Undergraduate Courses

SUMMER 2017

Ancient Near East

AN N ES 10W – Jerusalem: Holy City
Instructor: Ramos, M.D.
Lecture, three hours; discussion, one hour. Enforced requisite: English Composition 3. Not open for credit to students with credit for course 12W. Survey of religious, political, and cultural history of Jerusalem over three millennia as symbolic focus of three faiths: Judaism, Christianity, and Islam. Transformation of sacred space as reflected by literary and archaeological evidence through examination of testimony of artifacts, architecture, and iconography in relation to written word. Study of creation of mythic Jerusalem through event and experience. Satisfies Writing II requirement. Letter grading. Units: 5

Arabic

ARABIC 120 – Islamic Texts
Instructor(s): Sadeghi, B.
Lecture, four hours. Requisite: course 103C. Readings from Qur’an, Tafsir, Hadith, Fiqh. May be repeated for credit. Letter grading. Units: 4

Art History

ART HIS C115F – Medieval Paris
Instructor: Cohen, MM.
Lecture, three hours. Enforced requisite: course 21. Material culture, art, architecture, and history of city of Paris to circa 1500. Concurrently schedule with course C215F. P/NP or letter grading. Units: 4

ART HIS 119A – Western Islamic Art
Instructor: El Sandouby, A.
(Formerly numbered 104A.) Lecture, three hours. From Tigris and Euphrates Rivers to Spain, 7th to 16th century. P/NP or letter grading. Units: 4

ART HIS C169 – Selected Topics in Architectural History: Domestic Architecture from Classical to Medieval
Instructor: Pawlowski, M.J.
Lecture, three hours. Variable topics in architectural history that reflect interests of individual regular and/or visiting faculty members. May be repeated twice for credit. Concurrently scheduled with course C269. P/NP or letter grading. Examination of domestic architecture and its development in Mediterranean from classical Greece, through Roman period, and ending with medieval period. Questions addressed include how domestic architecture can be studied; and what remains consistent across cultures and time, and what changes. Examination of material remains of domestic architecture. Exploration of use and function of space in domestic environment and discussion of difficulties inherent in its study. Units: 4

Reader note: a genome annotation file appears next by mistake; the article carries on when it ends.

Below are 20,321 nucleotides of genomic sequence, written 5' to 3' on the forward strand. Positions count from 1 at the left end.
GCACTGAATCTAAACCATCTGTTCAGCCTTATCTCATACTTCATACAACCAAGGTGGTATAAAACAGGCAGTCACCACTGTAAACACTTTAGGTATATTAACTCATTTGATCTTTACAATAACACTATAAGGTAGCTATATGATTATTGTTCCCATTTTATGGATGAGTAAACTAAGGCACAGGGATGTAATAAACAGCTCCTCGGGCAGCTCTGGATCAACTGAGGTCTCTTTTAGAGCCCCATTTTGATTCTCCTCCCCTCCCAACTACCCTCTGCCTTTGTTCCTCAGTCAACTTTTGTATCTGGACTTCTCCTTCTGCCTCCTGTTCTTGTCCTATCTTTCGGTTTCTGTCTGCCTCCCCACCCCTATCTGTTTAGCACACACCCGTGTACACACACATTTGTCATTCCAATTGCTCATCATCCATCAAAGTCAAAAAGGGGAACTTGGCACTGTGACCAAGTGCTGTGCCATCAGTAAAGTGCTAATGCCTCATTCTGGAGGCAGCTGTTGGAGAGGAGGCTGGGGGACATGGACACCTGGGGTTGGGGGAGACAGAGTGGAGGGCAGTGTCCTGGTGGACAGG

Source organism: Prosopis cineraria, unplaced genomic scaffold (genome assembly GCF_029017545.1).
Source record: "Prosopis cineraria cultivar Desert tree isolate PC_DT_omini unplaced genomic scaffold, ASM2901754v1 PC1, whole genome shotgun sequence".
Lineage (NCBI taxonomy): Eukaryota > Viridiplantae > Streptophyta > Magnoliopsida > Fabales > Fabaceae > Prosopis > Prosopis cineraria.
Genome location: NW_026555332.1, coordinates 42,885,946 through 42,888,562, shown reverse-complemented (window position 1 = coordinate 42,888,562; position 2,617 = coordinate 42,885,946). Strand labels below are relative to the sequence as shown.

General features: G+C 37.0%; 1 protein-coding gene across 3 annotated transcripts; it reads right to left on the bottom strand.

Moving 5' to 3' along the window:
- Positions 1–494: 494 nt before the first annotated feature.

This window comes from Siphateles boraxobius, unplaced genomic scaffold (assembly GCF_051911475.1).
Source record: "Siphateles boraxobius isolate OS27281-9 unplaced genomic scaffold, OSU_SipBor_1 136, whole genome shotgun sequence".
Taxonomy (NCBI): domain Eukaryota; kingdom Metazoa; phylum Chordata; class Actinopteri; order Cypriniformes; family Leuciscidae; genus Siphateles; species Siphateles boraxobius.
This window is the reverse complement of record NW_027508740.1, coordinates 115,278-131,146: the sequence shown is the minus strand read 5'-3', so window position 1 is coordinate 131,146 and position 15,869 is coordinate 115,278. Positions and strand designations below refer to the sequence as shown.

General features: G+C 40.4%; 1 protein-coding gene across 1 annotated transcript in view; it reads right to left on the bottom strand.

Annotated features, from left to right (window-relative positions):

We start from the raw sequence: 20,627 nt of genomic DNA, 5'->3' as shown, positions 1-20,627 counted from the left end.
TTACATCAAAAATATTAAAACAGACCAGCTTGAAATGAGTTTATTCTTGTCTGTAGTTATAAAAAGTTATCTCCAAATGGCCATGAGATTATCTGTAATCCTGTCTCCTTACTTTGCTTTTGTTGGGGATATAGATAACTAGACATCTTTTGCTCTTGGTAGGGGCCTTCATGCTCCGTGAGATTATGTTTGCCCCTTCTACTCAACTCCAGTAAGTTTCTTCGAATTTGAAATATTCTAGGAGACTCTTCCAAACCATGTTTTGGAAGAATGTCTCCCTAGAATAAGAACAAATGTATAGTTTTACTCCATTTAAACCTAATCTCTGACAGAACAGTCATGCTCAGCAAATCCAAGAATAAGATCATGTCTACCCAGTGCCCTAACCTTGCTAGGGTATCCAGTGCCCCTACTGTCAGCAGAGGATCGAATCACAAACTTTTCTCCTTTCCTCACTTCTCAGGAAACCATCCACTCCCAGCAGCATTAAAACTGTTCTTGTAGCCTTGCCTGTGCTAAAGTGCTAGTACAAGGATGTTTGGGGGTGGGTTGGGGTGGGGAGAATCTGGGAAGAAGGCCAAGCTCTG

English

ENGL 90 – Shakespeare
Instructor: Allen, M.J.
Lecture, three hours; discussion, one hour. Enforced requisite: satisfaction of Entry-Level Writing requirement. Not open for credit to English majors or students with credit for course 150A or 150B. Survey of Shakespeare’s plays, including comedies, tragedies, and histories, selected to represent Shakespeare’s breadth, artistic progress, and total dramatic achievement. P/NP or letter grading. Units: 5

ENGL 149 – Medievalisms: Crime Stories: Literature and Law in Middle Ages
Instructor: Jager, E.
Lecture, four hours; discussion, one hour (when scheduled). Enforced requisites: courses 10A, 10B. Exploration of postmedieval production of Middle Ages as period for scholarly study, tactical premodern other to modern and contemporary, and commodity continually reinvented by postmedieval writers, artists, and popular media. Topics may include 19th-century production of medieval studies and its links to nationalism, notable medievalists and their work, and uses of Middle Ages in popular culture from Umberto Eco to Tolkien, Robin Hood, Arthur, and Merlin. May be repeated for credit with topic or instructor change. P/NP or letter grading. Reading and discussion of crime narratives, both fictional and factual, relating to medieval and early-modern Europe. Topics include murder, theft, rape, property disputes, identity theft, investigative procedures and systems of justice, trial by combat, and capital punishment. Main texts (some excerpted) include The Song of Roland, Njal’s Saga, Arthurian tales, Chaucer, and The Return of Martin Guerre. Includes quizzes, writing assignments, and 2000-word research essay. Not open to students with credit for English 142 in previous summers. Units: 5

ENGL 149 – Medievalisms: Robin Hood: Robbing from Medieval Past
Instructor: Fisher, M.N.